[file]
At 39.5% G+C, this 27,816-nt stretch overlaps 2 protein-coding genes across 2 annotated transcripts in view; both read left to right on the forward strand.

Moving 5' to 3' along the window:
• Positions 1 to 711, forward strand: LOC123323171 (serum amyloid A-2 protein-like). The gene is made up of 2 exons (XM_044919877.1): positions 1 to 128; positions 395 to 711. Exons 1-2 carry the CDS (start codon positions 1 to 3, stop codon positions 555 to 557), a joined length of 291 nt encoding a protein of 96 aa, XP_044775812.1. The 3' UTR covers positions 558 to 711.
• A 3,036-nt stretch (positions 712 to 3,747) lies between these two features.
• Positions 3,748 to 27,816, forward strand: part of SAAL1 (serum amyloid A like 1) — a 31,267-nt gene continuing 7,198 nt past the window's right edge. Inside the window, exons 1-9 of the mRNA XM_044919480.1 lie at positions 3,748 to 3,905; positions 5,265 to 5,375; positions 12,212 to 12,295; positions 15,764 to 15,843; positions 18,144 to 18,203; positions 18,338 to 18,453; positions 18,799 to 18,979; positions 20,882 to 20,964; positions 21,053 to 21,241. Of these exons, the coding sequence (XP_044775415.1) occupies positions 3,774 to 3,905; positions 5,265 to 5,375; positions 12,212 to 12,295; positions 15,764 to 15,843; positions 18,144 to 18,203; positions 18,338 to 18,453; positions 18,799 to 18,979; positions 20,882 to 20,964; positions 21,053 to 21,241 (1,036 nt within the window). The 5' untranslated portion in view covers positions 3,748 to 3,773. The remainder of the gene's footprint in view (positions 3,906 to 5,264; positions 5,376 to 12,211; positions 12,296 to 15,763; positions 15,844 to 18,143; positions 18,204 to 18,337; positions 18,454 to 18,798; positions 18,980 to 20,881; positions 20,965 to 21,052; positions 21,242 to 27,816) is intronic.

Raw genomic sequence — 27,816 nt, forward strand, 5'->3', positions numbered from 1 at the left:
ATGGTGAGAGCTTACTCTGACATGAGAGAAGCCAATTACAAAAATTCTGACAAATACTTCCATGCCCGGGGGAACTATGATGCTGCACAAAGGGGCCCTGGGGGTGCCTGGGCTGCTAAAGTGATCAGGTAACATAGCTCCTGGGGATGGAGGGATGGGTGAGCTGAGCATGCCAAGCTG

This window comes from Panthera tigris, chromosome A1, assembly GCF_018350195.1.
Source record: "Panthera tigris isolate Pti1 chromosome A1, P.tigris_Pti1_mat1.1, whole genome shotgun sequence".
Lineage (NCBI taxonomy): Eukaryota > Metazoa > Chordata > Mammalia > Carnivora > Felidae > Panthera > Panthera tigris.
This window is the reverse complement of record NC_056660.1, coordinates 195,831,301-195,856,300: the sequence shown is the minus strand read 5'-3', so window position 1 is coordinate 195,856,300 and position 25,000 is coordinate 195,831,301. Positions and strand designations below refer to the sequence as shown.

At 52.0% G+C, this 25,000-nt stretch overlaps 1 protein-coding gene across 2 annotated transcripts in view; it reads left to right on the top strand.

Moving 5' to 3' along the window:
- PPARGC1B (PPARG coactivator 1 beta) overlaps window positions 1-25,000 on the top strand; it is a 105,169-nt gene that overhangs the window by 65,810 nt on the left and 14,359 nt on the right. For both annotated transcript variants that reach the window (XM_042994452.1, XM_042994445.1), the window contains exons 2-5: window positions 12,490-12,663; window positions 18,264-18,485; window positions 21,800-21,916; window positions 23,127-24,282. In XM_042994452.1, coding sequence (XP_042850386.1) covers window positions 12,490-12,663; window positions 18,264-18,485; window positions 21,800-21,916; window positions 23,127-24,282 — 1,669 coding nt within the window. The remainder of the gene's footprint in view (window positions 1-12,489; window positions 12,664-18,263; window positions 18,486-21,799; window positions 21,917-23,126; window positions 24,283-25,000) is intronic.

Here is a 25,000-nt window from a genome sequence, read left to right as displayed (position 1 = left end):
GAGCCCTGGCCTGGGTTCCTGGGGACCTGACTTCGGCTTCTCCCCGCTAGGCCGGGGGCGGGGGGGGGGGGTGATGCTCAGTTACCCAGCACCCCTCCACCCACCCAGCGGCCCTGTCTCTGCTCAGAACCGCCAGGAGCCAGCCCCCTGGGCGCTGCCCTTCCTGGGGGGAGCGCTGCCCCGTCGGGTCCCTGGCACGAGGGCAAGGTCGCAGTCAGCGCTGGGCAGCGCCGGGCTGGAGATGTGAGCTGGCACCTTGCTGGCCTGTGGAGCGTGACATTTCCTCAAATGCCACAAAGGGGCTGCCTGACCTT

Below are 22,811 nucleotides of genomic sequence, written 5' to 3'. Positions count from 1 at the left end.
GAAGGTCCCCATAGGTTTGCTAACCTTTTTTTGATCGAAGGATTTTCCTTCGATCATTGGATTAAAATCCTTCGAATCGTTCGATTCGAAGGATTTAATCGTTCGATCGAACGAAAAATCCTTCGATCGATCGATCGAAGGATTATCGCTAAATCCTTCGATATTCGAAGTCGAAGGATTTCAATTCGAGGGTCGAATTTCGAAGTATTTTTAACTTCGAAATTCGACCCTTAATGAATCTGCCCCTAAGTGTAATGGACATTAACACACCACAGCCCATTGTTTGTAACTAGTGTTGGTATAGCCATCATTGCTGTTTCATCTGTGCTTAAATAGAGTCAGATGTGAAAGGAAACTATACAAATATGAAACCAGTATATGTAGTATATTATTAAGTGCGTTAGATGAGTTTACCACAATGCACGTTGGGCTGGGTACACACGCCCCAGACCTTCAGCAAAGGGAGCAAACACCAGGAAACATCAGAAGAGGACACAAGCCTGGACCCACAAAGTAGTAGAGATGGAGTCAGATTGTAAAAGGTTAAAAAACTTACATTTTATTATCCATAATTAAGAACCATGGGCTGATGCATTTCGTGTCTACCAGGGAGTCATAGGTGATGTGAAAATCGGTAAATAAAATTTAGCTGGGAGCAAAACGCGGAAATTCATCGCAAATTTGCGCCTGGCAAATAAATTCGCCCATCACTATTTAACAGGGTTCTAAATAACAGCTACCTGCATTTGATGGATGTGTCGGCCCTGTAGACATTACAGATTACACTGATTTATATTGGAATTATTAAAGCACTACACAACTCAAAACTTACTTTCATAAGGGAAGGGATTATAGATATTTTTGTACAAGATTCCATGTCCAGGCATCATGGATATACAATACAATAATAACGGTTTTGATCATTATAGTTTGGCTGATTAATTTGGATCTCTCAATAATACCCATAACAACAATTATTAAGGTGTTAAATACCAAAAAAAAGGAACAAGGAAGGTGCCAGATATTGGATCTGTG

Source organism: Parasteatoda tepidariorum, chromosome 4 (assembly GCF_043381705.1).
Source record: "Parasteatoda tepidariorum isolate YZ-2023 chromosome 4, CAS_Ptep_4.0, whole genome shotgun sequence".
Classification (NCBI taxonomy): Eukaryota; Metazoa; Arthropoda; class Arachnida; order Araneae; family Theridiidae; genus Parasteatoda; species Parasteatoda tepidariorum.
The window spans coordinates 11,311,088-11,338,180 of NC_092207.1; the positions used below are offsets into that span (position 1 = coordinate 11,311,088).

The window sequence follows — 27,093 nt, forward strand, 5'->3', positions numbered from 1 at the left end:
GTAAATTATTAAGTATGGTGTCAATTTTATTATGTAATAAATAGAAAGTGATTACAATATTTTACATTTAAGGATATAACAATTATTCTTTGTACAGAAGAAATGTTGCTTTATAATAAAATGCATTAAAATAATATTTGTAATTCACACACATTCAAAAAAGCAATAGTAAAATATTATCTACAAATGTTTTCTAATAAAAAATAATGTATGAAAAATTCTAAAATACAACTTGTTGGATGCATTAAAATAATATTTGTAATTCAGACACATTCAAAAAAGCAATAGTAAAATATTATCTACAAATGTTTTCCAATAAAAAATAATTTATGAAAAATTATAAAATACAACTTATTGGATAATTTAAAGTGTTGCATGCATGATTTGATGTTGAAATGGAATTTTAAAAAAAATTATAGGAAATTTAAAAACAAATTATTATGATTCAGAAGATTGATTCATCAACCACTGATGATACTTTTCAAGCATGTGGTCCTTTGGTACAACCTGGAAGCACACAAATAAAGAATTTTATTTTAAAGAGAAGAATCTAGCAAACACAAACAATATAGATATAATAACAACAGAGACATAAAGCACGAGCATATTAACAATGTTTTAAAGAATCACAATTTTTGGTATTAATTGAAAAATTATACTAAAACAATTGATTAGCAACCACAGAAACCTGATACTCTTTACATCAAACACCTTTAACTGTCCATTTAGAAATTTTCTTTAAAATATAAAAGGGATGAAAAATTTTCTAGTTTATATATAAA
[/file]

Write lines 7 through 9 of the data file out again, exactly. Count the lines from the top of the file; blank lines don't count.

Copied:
ATGGTGAGAGCTTACTCTGACATGAGAGAAGCCAATTACAAAAATTCTGACAAATACTTCCATGCCCGGGGGAACTATGATGCTGCACAAAGGGGCCCTGGGGGTGCCTGGGCTGCTAAAGTGATCAGGTAACATAGCTCCTGGGGATGGAGGGATGGGTGAGCTGAGCATGCCAAGCTG

This window comes from Panthera tigris, chromosome A1, assembly GCF_018350195.1.
Source record: "Panthera tigris isolate Pti1 chromosome A1, P.tigris_Pti1_mat1.1, whole genome shotgun sequence".